Ethics and Economic Theory

Students often express interest in my classes over the relationship between ethics and economics. If economics seeks to characterize how private households mediate one another’s relationships — how private households shape one another’s production and consumption of economic goods — then where do ethics fall among these relationships?


Students are often disappointed by my response. Economics is not an ethical science. Students find this response disappointing, I suspect, because it is normal to want to feel good (morally) about what one is good at (technically). When we discover that, say, being a skilled practitioner of biology or physics or history or sociology or economics implies nothing whatsoever about our moral character, it often comes as a let-down.

But does this also imply that ethics may not play a role in the problems we choose to explore? I would suggest not. Moreover, with Max Weber, I would argue that the interests scientists display in one problem or another is rarely if ever a matter of pure science. We are interested in what we are interested because of where we have been and where we are going — socially, politically, economically, spiritually. And this suggests that we are authorized — indeed, in some sense obligated — to be curious over why a scientist selected one set of problems rather than another. Perhaps they remember watching a rocket launch as a child; or perhaps they have always been fascinated with numbers; or perhaps someone is giving them buckets of money to better understand the location and extraction of some commodity.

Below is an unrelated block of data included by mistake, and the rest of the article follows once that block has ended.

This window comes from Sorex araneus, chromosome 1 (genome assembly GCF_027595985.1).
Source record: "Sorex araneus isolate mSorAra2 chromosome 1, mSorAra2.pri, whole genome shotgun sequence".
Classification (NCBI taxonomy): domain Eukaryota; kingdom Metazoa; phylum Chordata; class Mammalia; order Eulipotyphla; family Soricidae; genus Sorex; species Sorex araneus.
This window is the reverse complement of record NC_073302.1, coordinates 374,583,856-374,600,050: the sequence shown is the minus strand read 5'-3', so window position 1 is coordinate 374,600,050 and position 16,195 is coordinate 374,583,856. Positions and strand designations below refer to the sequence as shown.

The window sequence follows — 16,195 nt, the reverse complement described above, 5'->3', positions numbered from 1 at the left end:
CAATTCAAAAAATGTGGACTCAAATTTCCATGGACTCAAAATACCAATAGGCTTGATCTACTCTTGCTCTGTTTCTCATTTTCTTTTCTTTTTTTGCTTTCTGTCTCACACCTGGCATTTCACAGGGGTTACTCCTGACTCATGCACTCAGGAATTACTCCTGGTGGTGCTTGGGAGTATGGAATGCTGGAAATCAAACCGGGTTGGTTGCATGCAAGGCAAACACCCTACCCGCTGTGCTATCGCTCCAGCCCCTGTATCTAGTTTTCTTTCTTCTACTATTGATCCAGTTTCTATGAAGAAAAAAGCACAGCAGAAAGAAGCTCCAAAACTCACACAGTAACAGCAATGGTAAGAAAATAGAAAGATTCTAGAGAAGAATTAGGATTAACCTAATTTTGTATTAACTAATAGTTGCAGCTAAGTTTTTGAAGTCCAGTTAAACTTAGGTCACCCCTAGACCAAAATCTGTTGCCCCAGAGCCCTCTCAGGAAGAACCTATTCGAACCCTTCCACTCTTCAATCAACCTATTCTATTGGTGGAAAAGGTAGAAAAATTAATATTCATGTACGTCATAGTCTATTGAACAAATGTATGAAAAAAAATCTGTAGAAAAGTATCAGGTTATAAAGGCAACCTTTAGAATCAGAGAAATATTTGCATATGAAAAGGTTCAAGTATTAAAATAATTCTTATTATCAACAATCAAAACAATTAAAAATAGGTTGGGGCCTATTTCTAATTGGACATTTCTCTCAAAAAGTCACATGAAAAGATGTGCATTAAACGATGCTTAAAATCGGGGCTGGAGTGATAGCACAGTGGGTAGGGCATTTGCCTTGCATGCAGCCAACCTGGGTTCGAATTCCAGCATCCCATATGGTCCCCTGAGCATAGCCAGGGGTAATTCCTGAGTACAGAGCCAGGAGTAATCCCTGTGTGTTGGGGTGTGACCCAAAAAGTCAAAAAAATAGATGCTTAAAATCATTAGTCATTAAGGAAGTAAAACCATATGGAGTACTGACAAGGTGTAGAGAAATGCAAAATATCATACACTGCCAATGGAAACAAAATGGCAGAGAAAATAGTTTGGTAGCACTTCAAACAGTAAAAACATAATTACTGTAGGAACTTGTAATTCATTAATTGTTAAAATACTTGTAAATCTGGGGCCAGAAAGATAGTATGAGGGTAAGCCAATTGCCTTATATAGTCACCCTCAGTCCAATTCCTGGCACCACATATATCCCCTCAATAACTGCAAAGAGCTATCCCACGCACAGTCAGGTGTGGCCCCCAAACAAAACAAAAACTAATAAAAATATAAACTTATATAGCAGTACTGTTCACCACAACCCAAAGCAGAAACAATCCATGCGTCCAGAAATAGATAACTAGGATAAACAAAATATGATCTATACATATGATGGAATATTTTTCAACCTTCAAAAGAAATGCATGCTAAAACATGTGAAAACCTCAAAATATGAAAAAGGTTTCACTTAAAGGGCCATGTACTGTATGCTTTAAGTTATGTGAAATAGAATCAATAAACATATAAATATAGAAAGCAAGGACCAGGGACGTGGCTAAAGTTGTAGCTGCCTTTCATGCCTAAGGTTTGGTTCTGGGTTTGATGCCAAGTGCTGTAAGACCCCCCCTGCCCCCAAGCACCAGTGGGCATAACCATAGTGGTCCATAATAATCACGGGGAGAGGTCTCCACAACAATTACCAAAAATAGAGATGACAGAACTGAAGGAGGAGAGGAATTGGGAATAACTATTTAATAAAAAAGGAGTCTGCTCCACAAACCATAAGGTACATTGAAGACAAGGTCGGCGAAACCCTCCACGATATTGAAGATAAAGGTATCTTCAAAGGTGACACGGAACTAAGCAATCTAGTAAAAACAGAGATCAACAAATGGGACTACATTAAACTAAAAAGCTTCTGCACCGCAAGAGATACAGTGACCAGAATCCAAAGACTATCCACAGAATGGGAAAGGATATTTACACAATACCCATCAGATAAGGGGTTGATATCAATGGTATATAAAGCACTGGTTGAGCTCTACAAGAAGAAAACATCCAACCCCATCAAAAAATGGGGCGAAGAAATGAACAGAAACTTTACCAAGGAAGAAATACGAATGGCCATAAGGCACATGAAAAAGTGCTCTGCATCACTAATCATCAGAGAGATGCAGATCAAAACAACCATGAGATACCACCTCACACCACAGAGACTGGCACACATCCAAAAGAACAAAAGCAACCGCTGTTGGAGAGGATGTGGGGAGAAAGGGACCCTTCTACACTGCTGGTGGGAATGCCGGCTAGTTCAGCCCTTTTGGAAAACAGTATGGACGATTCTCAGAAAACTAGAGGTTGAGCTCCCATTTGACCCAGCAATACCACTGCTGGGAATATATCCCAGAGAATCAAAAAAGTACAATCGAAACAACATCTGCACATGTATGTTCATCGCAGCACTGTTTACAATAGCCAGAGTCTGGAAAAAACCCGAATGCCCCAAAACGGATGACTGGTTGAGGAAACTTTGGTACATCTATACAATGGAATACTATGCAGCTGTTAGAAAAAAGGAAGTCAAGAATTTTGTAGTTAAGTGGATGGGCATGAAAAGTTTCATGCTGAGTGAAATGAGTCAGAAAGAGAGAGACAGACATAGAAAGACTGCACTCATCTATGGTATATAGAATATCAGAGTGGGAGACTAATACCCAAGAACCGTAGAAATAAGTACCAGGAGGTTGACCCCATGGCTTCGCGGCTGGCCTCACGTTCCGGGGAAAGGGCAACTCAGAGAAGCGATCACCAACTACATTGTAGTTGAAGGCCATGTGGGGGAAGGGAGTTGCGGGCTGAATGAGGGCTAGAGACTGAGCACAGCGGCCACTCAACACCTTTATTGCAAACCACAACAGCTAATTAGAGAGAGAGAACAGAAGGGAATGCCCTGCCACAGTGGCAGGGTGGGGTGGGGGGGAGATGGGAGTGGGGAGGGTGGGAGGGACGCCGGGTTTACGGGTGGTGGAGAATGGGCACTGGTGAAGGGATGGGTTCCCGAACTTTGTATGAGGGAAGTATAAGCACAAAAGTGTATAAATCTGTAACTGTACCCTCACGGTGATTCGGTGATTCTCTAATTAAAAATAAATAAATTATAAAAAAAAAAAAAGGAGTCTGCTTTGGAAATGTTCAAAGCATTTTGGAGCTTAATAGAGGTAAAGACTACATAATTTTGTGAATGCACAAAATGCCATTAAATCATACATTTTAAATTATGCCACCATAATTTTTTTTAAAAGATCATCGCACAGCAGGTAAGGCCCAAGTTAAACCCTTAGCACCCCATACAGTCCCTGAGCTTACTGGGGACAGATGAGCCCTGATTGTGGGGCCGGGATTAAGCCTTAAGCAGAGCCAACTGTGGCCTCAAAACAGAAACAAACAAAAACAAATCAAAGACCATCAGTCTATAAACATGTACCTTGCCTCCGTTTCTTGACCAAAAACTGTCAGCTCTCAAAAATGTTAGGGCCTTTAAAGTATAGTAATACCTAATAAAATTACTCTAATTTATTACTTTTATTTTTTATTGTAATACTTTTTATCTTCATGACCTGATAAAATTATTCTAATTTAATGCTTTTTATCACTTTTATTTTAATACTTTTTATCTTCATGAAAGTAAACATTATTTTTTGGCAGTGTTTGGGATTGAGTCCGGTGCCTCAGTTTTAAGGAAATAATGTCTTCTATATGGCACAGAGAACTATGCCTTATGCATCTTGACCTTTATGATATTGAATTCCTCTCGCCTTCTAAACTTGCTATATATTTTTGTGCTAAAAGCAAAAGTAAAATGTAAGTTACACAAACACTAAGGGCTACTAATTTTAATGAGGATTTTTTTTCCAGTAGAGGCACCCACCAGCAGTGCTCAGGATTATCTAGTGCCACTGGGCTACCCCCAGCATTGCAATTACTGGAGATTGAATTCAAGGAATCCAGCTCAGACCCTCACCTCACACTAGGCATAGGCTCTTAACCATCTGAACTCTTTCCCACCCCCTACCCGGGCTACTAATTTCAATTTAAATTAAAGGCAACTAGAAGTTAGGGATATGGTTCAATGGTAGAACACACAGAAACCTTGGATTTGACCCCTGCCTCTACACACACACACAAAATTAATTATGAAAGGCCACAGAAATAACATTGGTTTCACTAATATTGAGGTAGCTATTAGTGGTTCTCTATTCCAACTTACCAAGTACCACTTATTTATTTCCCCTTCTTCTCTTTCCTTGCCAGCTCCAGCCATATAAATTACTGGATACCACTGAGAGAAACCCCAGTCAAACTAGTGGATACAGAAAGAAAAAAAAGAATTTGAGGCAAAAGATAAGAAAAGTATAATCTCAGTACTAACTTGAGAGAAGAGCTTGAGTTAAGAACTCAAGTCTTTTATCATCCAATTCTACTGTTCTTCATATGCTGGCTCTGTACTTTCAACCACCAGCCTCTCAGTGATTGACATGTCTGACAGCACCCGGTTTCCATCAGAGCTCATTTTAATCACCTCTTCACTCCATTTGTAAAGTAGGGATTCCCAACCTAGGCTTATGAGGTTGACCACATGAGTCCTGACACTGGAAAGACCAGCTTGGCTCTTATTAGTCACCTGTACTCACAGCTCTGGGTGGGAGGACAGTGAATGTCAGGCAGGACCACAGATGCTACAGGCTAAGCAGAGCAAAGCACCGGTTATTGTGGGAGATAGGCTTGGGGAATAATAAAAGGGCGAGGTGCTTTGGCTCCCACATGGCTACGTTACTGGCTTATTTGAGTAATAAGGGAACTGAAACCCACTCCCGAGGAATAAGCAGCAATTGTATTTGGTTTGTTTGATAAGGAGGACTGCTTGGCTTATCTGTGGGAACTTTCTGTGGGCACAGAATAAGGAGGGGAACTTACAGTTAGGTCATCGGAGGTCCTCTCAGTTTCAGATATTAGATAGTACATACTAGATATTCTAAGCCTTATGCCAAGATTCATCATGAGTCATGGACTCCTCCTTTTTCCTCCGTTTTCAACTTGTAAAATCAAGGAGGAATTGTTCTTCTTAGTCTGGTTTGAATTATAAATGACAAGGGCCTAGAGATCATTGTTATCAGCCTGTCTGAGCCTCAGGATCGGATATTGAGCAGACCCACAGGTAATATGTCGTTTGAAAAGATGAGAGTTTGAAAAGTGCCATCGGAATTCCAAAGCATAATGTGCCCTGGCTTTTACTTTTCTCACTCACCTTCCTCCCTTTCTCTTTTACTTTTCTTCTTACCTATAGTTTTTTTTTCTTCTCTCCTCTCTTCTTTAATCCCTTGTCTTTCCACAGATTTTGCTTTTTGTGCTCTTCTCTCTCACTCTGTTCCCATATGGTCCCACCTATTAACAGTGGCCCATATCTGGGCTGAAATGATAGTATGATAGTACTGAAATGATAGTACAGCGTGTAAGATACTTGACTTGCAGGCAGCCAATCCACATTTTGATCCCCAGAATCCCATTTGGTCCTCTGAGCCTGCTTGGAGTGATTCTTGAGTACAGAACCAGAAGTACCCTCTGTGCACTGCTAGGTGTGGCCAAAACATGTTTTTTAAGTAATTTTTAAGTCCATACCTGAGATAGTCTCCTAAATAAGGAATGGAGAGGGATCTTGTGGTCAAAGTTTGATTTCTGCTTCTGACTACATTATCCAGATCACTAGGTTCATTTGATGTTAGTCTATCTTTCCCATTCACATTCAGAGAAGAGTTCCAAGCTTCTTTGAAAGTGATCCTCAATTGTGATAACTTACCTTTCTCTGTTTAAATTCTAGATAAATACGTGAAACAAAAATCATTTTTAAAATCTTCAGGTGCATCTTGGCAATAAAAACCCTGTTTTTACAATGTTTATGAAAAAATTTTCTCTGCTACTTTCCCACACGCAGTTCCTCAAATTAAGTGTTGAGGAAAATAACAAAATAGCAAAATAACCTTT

The point is that the better scientist is eager to offer a more comprehensive, more rigorous, characterization of whatever the problem is they are trying to solve. I say this because there is often a presumption that what economists are exploring is “freedom,” or “liberty,” or “choice,” or “growth.” Not only, however, are these not economic categories. With the exception of “growth,” they are economically meaningless. Even growth must, in the end, be stripped of its ethical inflection: growth is not good or bad, desirable or undesirable. Growth either is or it is not.

But let us say that a community says that what it wants is economic growth, or improved test scores, or improved health, or less congestion, or more sustainable agriculture, or — well almost anything. What economists can do is theoretically identify the mechanisms that we have reason to believe might give rise to what a community says that it wants. We can also eliminate policy options that have no likelihood at all of giving rise to these outcomes. We can explain why a community might prefer one policy over another. And we can even model the likelihood of whether a specific community will choose to adopt the policy choices arising from our research and what steps are likely to bring a community to adopt these policy choices. What we cannot do is offer transcendental judgments on what a community should want.

But we can also offer one more significant tool. We can develop models that will tell us the conditions under which economic actors are best equipped to think, reflect, and judge clearly. Happily, most scientists, without necessarily meaning to have been beneficiaries of conditions that help them to think, reflect, and judge clearly. Unfortunately, most of them also find themselves in occupations, eventually, where they will be constrained to bend their knowledge and skill in directions they would not bend them were they not so constrained. This goes as well for economists, who often find themselves constrained by those who pay their salary, whether directly or indirectly.

Such constraints, I would suggest, give rise to less than rigorous modeling; which, in turn, creates an opening for economists who wish to conduct their craft in the absence of such constraints. But, in none of these cases is economic science informing their ethics.

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